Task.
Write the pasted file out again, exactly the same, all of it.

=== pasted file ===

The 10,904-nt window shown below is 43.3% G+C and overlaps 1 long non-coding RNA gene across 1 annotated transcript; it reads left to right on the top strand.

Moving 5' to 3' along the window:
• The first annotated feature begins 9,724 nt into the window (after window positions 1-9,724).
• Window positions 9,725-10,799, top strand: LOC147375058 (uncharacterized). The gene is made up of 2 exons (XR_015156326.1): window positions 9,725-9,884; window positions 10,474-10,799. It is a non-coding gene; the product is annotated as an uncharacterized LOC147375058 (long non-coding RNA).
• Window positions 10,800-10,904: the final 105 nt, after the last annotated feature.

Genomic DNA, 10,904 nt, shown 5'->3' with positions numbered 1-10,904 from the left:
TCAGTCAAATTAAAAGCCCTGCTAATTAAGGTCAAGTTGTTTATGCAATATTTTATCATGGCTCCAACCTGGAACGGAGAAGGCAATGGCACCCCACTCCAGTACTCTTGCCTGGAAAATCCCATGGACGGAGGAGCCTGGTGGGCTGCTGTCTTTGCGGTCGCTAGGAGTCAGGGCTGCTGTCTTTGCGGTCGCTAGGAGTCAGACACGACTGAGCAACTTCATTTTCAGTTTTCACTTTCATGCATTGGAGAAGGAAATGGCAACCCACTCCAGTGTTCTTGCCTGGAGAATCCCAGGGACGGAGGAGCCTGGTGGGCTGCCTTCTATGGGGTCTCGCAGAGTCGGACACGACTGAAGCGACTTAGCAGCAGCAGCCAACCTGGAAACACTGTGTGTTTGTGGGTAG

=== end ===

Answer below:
The 10,904-nt window shown below is 43.3% G+C and overlaps 1 long non-coding RNA gene across 1 annotated transcript; it reads left to right on the top strand.

Moving 5' to 3' along the window:
• The first annotated feature begins 9,724 nt into the window (after window positions 1-9,724).
• Window positions 9,725-10,799, top strand: LOC147375058 (uncharacterized). The gene is made up of 2 exons (XR_015156326.1): window positions 9,725-9,884; window positions 10,474-10,799. It is a non-coding gene; the product is annotated as an uncharacterized LOC147375058 (long non-coding RNA).
• Window positions 10,800-10,904: the final 105 nt, after the last annotated feature.

Genomic DNA, 10,904 nt, shown 5'->3' with positions numbered 1-10,904 from the left:
TCAGTCAAATTAAAAGCCCTGCTAATTAAGGTCAAGTTGTTTATGCAATATTTTATCATGGCTCCAACCTGGAACGGAGAAGGCAATGGCACCCCACTCCAGTACTCTTGCCTGGAAAATCCCATGGACGGAGGAGCCTGGTGGGCTGCTGTCTTTGCGGTCGCTAGGAGTCAGGGCTGCTGTCTTTGCGGTCGCTAGGAGTCAGACACGACTGAGCAACTTCATTTTCAGTTTTCACTTTCATGCATTGGAGAAGGAAATGGCAACCCACTCCAGTGTTCTTGCCTGGAGAATCCCAGGGACGGAGGAGCCTGGTGGGCTGCCTTCTATGGGGTCTCGCAGAGTCGGACACGACTGAAGCGACTTAGCAGCAGCAGCCAACCTGGAAACACTGTGTGTTTGTGGGTAG